By Laurel Newberry
Patricia Briggs is right at the top of my list of favorite authors. She is a brilliant storyteller who weaves vivid three-dimensional characters through a tapestry of regional history and believable fantasy. These characters will stay with you long after the cover is closed and keep you checking back to see if there is a release date for the next installment.
March will see the release of Briggs’s ninth Mercy Thompson book, “Fire Touched”, which shares a timeline with her Alpha and Omega series. This makes it the fifteenth in what the author calls the “Mercy-verse”.
Urban Fantasy at its finest, this series invites the reader to explore an entire community of creatures that range from werewolves and fae (like you see on Grimm), to witches and vampires, all living in community with the unsuspecting human population. Based on locations you can actually visit, Briggs creates the supernatural so well we are left to wonder if she knows something we do not.
The series begins with “Moon Called” where Mercy Thompson, a coyote shape-shifter, is making a living as a Volkswagen mechanic in the desert of southeast Washington State. When she offers assistance to a needy teen her singular act of kindness takes her out of the safe(ish) life she has made for herself and straight into the heart of werewolf business. Raised by werewolves in Montana, she has made it a point to maintain her independence from the local pack, especially the very attractive Alpha, but soon she is embroiled in a mystery that puts everything she values in jeopardy. She is a wonderfully strong female protagonist, one who uses her limited supernatural powers to their greatest advantage and who suffers the consequences when things go wrong.
The secondary series, starting with the short story “Alpha and Omega,” follows Anna Latham, a werewolf abused by her own kind, who gets a chance to rescue herself. This first story offers extra details about the events in the first Mercy Thompson book. In addition to this extensive series, Briggs has written nine other full-length books and a number of short stories. You can find details on her books and other adventures at her website: patriciabriggs.com
Okay, I’ll admit it, I am a fan of Patty Briggs. Not just the “I really like her, she writes good books” kind of fan. I am a – sit in the front row at the book signing -“Don’t you think you could write faster? – Please keep writing this series! – Can you give me a hint about the next book? – Would you please sign all of the books I brought with me?” – honest to goodness fan girl. I LOVE her Mercy Thompson books as well as her Alpha and Omega books.
Why do I love them? For one thing, they are written in a world I know, the southeastern corner of Washington State, right on the banks of the Columbia River gorge. It isn’t the part of the region most people think of with the trees and rain and mountains. This is desert, dry and stark and desolate… and beautiful. It looks and feels simple – until you read this series. Thanks to Briggs, the world I thought I knew has become home to an entire cadre of frightening, mysterious, and sometimes heroic creatures. I have to admit that every time I drive east out of Portland, up the Columbia River, I wonder just what lurks out there. I recently listened to the audio book version of River Marked as I drove along this route. I found myself looking at the landmarks with new appreciation. Briggs’ writing has always been vivid to me, reminding me of hot dry summers and cold windy winters, blue skies and scouring wind.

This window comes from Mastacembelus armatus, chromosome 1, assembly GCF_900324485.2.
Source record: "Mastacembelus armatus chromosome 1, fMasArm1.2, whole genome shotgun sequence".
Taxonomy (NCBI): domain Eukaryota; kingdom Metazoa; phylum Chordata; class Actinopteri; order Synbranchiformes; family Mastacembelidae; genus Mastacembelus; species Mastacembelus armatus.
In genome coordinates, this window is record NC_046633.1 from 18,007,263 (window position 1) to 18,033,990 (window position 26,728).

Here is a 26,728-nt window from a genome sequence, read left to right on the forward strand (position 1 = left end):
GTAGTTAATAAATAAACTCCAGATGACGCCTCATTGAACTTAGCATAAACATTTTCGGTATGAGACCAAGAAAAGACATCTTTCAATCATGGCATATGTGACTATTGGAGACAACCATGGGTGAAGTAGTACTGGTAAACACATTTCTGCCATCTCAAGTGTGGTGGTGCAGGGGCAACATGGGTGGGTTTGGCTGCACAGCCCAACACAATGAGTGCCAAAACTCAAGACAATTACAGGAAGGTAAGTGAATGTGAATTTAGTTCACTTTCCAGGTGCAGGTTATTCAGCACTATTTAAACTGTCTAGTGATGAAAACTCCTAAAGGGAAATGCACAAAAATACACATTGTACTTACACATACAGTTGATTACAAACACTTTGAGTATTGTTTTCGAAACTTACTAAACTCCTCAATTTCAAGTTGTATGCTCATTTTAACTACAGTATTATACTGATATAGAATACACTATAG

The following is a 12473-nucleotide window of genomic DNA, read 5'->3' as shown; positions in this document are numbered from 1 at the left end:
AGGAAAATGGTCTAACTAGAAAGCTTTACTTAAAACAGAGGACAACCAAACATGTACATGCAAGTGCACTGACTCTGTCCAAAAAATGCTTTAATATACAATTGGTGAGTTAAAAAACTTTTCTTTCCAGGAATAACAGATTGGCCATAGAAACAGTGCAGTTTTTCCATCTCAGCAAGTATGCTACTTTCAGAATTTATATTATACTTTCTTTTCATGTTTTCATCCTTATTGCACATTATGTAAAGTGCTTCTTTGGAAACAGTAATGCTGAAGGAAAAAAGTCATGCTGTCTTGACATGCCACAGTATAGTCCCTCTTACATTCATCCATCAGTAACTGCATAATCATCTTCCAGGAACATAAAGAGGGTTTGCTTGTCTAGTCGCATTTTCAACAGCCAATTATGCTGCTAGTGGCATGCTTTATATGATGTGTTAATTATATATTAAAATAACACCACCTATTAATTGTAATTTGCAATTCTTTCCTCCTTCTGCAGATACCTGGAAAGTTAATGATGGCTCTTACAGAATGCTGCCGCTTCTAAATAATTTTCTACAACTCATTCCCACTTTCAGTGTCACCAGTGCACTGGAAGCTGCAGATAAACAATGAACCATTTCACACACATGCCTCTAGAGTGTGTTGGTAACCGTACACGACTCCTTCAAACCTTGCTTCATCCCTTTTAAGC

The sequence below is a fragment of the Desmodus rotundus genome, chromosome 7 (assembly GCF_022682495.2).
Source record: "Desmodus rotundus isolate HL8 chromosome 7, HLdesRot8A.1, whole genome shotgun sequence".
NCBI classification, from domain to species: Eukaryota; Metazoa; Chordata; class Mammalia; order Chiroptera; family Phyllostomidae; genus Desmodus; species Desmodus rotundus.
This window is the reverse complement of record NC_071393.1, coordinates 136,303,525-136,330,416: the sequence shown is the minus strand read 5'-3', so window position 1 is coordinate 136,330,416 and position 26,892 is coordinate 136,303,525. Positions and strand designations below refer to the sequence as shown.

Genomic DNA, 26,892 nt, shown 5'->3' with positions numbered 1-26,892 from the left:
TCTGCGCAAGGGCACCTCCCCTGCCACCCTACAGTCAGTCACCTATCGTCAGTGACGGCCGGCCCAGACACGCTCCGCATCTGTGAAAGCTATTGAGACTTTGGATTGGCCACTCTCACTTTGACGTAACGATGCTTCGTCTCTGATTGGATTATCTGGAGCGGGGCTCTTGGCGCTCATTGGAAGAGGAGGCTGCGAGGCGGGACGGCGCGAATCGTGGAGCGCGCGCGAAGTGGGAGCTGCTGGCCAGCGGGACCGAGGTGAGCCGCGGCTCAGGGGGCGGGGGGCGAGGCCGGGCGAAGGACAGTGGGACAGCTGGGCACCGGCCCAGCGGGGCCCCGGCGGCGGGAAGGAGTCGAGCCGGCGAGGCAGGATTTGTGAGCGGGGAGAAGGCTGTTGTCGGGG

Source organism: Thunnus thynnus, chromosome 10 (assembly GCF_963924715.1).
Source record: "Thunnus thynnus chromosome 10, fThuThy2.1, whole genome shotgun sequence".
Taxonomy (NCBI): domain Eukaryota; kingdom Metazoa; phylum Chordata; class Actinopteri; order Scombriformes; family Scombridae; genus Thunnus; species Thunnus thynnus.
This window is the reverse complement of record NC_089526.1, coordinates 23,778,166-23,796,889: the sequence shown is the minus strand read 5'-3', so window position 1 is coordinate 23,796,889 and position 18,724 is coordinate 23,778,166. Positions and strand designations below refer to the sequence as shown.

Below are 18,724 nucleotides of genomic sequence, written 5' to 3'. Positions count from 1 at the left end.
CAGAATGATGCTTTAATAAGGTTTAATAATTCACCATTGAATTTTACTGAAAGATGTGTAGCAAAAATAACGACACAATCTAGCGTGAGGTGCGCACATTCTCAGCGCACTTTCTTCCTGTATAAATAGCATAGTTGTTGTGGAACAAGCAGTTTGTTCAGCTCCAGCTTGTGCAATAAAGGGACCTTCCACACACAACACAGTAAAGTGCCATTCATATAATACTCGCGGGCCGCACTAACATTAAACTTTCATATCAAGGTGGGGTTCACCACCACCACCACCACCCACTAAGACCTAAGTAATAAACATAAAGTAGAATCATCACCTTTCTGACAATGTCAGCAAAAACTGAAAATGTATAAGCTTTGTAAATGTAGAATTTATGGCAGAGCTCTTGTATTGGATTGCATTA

For another thing, there is a vivid cast of characters who live and breathe and struggle to survive. Mercy Thompson is tough and snarky character who knowingly makes some tough choices, ones with dire consequences, for good reasons. I love Mercy’s humor and her sense of optimistic fatalism. Or should that be fatalistic optimism? Who can blame her, what with the potential love interests ranging from an old werewolf with ulterior motives, a vampire who drives a Scooby-Doo mystery-machine VW bus, to the overly protective and imperious Alpha of the Columbia Basin Pack.
This is more than fantasy. Briggs weaves in local history and Native American legends with Old World mythology. You will find the Fae (fairytale folk) of the British Isles brushing up against shape-shifters from Native stories, a seethe of vampires, and a pack of Werewolves. Sometimes there are creatures from other cultures and continents. It is a complex world with political hierarchy and territorial disputes and intrigues. Every group has their villains and heroes just as in real life so that you never know for sure just where the trouble will come from next.
If you are looking for something new to read I wholeheartedly recommend anything by Patricia Briggs. You will find her shelved under Urban Fantasy, Science Fiction, and sometimes under Romance.